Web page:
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Patricia Karvelas accepts there’ll be a ‘period of grief’ for lost host as new RN Breakfast era begins | Australian Broadcasting Corporation


Patricia Karvelas is not fazed by a daily 3.30am start and exudes the confidence and enthusiasm of someone who can anchor an agenda-setting national news program like ABC’s RN Breakfast.

But “PK”, as she is known to listeners and colleagues alike, is well aware that audiences generally don’t like change. Radio National listeners are sure to miss the calm and assured voice of Fran Kelly, who hosted the flagship radio show for 17 years before stepping down last year to take up a less gruelling role at Aunty.

“What I want to demonstrate to our listeners is that the show’s spirit will continue,” Karvelas told Guardian Australia ahead of her first shift hosting RN Breakfast on Monday.

“That’s my first project: to sort of steady the ship. When you lose a host there is a period of grief and adjustment that I’m very prepared for. Because I’ve done it before, I went through it when Waleed Aly moved on [from RN Drive] – the listeners were very attached to him.”

Once the show is bedded down her focus will be on “making sure that it doesn’t sound like a show that now will be coming out of Melbourne”.

Breakfast will be produced from Karvelas’s hometown of Melbourne – moving from Sydney under Kelly – but it will have a determinedly national focus.

“This country is big and vast and the experiences we have in it are just so diverse and different,” the former host of RN Drive and Afternoon Briefing on ABC News says. “If you’re in the Northern Territory, dealing with the new laws which are putting 10-year-olds back in detention, your experience in this country is vastly different to mine in Melbourne.”

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Karvelas has always taken a keen interest in Indigenous affairs – dating back to her time as a political reporter at the Australian – but she does not accept the label of activist ascribed to her by Sky After Dark presenter Chris Kenny.

When Karvelas was revealed as Kelly’s replacement, Kenny said Fran Kelly, a “left of centre activist”, was being replaced by “another green left activist”.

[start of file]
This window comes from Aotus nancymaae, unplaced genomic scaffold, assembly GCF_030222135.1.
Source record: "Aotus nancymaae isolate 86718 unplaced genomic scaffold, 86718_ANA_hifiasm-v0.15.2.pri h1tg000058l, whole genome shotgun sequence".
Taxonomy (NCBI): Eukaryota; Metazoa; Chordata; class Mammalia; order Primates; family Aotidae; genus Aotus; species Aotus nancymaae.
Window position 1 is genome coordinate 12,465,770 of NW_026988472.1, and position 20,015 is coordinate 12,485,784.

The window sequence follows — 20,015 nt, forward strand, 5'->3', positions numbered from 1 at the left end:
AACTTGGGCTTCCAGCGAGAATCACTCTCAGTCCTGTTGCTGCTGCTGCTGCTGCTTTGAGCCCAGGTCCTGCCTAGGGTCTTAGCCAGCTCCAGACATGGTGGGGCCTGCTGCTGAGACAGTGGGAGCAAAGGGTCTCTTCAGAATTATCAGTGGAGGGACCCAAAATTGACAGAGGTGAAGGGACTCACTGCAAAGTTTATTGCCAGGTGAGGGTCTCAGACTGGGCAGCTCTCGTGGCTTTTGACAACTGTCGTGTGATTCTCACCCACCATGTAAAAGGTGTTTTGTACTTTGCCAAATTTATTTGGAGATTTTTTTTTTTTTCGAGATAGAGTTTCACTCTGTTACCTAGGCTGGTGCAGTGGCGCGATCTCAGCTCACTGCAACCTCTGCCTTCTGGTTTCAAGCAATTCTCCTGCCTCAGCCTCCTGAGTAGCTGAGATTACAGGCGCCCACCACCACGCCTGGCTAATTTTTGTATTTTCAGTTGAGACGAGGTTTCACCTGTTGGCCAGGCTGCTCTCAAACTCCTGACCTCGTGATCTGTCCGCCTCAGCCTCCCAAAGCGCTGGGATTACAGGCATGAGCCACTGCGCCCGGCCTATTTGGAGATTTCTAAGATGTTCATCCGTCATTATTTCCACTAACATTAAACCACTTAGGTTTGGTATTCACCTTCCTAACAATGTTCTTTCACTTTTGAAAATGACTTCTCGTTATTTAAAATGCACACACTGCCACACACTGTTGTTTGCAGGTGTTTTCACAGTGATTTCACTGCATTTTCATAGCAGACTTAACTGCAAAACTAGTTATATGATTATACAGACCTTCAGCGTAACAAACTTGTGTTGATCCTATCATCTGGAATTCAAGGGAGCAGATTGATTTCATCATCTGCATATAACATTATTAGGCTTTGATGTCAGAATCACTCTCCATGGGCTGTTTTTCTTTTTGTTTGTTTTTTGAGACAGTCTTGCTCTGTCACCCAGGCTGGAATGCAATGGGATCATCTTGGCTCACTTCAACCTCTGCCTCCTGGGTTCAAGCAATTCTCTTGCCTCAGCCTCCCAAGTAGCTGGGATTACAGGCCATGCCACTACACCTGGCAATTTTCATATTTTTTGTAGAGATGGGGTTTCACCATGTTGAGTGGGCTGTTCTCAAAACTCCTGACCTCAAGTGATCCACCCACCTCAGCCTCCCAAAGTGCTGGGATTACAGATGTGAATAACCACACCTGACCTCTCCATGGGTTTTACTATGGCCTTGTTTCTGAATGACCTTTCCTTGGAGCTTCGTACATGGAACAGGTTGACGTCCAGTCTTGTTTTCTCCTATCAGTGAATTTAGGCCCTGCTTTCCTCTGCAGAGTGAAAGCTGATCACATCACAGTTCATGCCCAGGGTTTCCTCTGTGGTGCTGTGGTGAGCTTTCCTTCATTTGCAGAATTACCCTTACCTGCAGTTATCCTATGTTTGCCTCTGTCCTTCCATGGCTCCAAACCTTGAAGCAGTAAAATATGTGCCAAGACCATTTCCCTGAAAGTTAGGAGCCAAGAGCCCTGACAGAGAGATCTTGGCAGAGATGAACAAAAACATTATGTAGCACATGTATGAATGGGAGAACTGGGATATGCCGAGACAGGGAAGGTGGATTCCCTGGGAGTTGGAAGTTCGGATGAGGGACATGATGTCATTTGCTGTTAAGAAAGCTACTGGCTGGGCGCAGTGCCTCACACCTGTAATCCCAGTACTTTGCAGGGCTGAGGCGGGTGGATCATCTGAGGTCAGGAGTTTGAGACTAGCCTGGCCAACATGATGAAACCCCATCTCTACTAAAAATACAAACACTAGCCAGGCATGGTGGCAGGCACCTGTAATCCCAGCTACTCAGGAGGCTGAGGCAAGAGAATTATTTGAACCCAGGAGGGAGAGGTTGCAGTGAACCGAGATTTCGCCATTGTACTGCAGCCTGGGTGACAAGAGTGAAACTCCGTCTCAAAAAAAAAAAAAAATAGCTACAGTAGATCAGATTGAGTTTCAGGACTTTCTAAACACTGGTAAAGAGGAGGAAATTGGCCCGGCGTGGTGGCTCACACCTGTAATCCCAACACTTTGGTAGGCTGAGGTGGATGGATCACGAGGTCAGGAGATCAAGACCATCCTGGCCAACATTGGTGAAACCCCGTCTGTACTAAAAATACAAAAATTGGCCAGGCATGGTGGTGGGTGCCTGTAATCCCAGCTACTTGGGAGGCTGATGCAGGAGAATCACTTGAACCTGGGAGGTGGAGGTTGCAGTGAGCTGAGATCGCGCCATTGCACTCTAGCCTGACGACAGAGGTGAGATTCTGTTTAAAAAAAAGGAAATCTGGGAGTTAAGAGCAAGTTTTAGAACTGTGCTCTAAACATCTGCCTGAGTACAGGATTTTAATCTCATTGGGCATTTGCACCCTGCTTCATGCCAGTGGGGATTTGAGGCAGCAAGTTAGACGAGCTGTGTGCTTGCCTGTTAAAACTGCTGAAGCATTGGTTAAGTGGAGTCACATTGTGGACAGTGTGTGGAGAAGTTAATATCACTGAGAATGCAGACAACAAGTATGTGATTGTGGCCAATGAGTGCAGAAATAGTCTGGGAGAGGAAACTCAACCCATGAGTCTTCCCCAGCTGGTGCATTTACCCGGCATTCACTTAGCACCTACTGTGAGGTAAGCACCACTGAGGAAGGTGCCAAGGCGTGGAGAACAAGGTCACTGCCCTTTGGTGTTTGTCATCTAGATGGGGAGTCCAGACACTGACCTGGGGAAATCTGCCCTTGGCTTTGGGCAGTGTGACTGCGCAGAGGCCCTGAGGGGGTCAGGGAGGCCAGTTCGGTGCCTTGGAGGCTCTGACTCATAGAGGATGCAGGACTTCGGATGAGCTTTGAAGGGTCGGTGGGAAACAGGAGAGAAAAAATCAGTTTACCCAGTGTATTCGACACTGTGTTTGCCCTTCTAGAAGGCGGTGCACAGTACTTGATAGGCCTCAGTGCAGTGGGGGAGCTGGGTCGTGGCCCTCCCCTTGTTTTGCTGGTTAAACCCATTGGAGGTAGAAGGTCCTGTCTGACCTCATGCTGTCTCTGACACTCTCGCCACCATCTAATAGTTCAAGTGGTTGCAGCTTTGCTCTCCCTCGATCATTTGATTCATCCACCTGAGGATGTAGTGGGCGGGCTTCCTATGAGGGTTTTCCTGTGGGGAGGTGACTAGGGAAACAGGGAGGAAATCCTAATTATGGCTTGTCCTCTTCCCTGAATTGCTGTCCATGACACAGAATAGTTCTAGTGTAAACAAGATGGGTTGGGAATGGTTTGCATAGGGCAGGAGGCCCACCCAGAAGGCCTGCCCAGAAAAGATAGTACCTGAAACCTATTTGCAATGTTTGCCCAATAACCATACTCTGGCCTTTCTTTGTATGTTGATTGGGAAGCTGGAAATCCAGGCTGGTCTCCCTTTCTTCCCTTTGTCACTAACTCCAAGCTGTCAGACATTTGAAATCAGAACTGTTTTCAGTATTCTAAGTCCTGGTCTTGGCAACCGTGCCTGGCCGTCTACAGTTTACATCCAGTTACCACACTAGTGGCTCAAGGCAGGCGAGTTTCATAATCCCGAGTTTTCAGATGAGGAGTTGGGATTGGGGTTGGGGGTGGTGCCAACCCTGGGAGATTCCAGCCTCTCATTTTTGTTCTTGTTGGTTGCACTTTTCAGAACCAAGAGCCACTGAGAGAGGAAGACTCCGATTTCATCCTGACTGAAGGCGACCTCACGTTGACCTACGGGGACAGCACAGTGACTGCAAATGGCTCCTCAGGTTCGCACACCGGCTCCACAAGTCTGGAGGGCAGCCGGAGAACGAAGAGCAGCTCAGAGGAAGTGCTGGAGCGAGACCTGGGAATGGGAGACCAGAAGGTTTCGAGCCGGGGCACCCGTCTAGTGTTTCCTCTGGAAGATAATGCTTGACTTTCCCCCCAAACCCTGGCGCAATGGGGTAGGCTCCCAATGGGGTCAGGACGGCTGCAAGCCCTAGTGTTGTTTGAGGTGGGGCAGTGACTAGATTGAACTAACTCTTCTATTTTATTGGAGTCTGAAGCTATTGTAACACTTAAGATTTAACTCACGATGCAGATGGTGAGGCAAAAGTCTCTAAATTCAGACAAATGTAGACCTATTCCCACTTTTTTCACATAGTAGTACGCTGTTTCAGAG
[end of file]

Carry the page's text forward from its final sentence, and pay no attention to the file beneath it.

Karvelas bristles with irritation when she hears this.

“In the years I worked with him at the Australian newspaper I don’t recall him telling me I was a green left activist,” she says.

“I was in a senior role at the newspaper, not in some junior role, but in consistently senior roles appointed by their rightwing management. So I’m assuming that at that stage, they thought that I was a pretty fair and robust reporter. I’m pretty certain that they knew that and he knew that.

“Unlike maybe him and some others I’m not a card-carrying member of the Liberal party and I have not worked for Liberal prime ministers or senior Liberal figures. I also haven’t worked for senior Labor figures and I never will.

“And that’s something I definitely can guarantee you: I will never work in politics because I don’t believe in it because I am a journalist.”

These attacks on her professionalism are nothing new. Karvelas believes one of the reasons ABC management saw her as a successor to Kelly was that she was “battle-hardened” and “knows not to read the comments”. She cares less about what people say about her on Twitter now than when she was an up-and-coming reporter more easily provoked by trolls.

Patricia Karvelas behind the panel in the studio
‘I was never the smartest kid in the room or the prettiest kid in the room, but I was always the hardest working,’ Karvelas says. Photograph: Jackson Gallagher/The Guardian

“There are people on the left who really don’t see me as captured by them,” she says. “They believe that I need to, you know, basically pursue their agendas or their politics in order to be legit. I won’t do that. And I don’t think it’s my job and the people on the right are unhappy because I don’t declare myself a conservative and I won’t because I’m not a conservative.

“What I am interested in is the truth, and sometimes if you pursue the truth and facts they can take you to places unexpected.”

Kelly is a hard act to follow but Karvelas is known as one of the most driven people in media and is determined to be successful.

She likes to tell students at school talks that hard work is the key to success. “I was never the smartest kid in the room or the prettiest kid in the room, but I was always the hardest working,” she says.

Kelly is on a long break over the summer and will return to the ABC in a yet-to-be-announced role.



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